This amazing color portrait of Jupiter’s “Little Red Spot” (LRS) combines high-resolution images from the New Horizons Long Range Reconnaissance Imager (LORRI), taken at 03:12 UT on February 27, 2007, with color images taken nearly simultaneously by the Wide Field Planetary Camera 2 (WFPC2) on the Hubble Space Telescope.The Little Red Spot is the second largest storm on Jupiter, roughly 70% the size of the Earth, and it started turning red in late-2005. The clouds in the Little Red Spot rotate counterclockwise, or in the anticyclonic direction, because it is a high-pressure region. In that sense, the Little Red Spot is the opposite of a hurricane on Earth, which is a low-pressure region – and, of course, the Little Red Spot is far larger than any hurricane on Earth. (Image credit: NASA/Johns Hopkins University Applied Physics Laboratory/Southwest Research Institute)

New Horizons

The most recent mission to visit Jupiter was New Horizons, a NASA probe bound for the dwarf planet Pluto that launched in January 2006. New Horizons flew by Jupiter between January and May 2007.

The Jupiter visit was in fact an essential part of New Horizons' mission, as the giant planet's gravity provided a once-in-a-lifetime opportunity to slingshot a craft on toward Pluto. During the five-month flyby, New Horizons refined calculations of the orbits of Jupiter's inner moons, and took the first spacecraft photos of the planet's Little Red Spot.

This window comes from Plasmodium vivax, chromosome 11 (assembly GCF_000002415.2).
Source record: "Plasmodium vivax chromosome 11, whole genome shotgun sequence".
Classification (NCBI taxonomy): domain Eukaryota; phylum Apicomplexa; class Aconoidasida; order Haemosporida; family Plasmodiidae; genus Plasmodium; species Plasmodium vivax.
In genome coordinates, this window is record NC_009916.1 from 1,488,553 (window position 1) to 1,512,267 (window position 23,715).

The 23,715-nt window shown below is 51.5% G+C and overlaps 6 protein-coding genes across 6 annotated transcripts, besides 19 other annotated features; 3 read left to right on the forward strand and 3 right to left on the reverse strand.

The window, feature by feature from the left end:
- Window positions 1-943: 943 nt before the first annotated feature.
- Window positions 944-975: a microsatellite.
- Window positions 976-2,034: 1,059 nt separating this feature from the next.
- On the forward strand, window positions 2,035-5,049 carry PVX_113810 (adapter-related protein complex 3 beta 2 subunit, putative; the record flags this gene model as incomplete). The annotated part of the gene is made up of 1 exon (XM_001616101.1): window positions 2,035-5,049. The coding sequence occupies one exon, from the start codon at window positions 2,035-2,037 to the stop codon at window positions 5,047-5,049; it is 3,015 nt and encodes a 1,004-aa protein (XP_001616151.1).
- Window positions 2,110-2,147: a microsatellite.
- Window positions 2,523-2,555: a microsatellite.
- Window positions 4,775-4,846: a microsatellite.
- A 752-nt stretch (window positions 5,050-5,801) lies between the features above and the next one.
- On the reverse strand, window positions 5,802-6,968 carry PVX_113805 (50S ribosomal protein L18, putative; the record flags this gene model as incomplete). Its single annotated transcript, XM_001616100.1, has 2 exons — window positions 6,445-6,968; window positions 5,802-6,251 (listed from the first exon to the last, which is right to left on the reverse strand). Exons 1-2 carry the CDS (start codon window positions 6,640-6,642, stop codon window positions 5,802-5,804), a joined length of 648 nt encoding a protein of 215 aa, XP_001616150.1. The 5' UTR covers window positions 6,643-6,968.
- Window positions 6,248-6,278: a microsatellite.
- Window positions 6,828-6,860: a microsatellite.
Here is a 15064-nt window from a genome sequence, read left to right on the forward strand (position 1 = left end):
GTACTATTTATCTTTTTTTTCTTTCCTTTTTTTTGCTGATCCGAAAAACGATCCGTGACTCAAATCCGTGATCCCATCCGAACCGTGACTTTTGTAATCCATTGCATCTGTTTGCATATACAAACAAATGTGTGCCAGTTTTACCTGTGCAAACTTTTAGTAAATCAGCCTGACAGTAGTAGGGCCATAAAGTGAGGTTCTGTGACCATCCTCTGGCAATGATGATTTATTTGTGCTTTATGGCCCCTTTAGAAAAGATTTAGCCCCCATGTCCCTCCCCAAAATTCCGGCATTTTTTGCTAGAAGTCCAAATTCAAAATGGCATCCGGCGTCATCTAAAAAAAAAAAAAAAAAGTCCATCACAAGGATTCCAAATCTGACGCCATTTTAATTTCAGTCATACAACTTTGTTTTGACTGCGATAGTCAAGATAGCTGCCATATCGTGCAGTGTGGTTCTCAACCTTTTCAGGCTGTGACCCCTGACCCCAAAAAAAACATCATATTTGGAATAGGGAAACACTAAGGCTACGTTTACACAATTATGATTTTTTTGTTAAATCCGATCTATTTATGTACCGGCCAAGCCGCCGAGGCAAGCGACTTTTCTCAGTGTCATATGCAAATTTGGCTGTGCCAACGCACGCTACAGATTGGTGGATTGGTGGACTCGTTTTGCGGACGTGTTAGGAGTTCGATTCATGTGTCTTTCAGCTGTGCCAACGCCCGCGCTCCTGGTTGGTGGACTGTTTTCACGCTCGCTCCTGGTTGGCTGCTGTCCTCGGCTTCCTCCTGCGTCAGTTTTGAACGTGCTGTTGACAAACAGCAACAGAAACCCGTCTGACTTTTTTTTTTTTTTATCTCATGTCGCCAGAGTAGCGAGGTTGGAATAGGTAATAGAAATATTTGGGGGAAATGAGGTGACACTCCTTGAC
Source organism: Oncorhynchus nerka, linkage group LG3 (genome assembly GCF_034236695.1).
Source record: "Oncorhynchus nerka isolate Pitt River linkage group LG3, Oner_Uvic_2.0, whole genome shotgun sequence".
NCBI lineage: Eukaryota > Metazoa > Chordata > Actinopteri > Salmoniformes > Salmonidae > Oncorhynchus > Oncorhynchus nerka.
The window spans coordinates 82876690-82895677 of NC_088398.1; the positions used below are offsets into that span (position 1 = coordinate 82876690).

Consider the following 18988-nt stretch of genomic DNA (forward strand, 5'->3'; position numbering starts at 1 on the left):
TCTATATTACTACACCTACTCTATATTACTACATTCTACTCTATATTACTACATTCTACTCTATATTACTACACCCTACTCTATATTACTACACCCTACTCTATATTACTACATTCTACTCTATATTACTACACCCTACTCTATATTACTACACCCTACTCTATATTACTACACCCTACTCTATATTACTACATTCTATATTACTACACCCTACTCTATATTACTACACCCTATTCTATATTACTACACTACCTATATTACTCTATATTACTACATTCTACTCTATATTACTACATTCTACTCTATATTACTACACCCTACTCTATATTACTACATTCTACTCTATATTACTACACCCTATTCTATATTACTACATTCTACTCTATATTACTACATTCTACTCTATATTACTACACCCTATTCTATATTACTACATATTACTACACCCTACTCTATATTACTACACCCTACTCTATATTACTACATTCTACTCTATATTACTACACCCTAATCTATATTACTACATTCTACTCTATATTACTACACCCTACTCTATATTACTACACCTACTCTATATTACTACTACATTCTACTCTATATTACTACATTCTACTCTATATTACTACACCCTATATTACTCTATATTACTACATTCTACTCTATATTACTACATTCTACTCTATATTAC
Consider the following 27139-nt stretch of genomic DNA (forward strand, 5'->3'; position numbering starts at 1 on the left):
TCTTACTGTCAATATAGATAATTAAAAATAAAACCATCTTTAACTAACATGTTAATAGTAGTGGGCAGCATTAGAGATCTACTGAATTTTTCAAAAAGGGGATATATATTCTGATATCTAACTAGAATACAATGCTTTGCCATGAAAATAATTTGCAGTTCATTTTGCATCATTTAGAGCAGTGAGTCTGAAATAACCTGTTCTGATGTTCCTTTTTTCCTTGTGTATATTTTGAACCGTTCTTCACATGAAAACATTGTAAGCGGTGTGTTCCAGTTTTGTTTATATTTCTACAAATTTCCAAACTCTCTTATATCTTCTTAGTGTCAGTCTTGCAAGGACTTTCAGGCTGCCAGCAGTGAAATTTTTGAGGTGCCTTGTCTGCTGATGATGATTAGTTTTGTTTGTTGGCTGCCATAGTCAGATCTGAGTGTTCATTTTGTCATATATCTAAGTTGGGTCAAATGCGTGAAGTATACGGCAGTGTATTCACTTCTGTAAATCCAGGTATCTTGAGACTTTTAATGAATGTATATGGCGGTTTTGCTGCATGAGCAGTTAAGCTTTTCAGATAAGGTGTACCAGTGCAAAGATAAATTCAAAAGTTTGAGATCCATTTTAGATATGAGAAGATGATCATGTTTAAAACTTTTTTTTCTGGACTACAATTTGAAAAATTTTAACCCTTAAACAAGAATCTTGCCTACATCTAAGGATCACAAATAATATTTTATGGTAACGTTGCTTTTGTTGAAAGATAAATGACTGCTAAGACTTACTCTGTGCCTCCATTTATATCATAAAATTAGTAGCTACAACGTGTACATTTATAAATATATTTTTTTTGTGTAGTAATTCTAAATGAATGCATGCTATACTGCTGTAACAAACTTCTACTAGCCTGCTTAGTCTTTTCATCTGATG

NASA's Juno mission will be only the second spacecraft dedicated to studying the solar system's largest planet. The probe is scheduled to launch Aug. 5 and arrive in polar orbit around Jupiter in August 2016.

The mission will build on all those that have gone before, hopefully helping scientists fill in the gaps in their understanding of Jupiter's formation and evolution, as well as the history of the solar system in general.

The spacecraft is outfitted with instruments to study in detail the gas giant's atmosphere, magnetosphere and gravitational field. Scientists will investigate the auroras that rage on Jupiter's poles, and construct a 3-D map of the planet's full environment.

You can follow senior writer Clara Moskowitz on Twitter @ClaraMoskowitz. Follow for the latest in space science and exploration news on Twitter @Spacedotcom and on Facebook.

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Clara Moskowitz
Assistant Managing Editor

Clara Moskowitz is a science and space writer who joined the team in 2008 and served as Assistant Managing Editor from 2011 to 2013. Clara has a bachelor's degree in astronomy and physics from Wesleyan University, and a graduate certificate in science writing from the University of California, Santa Cruz. She covers everything from astronomy to human spaceflight and once aced a NASTAR suborbital spaceflight training program for space missions. Clara is currently Associate Editor of Scientific American. To see her latest project is, follow Clara on Twitter.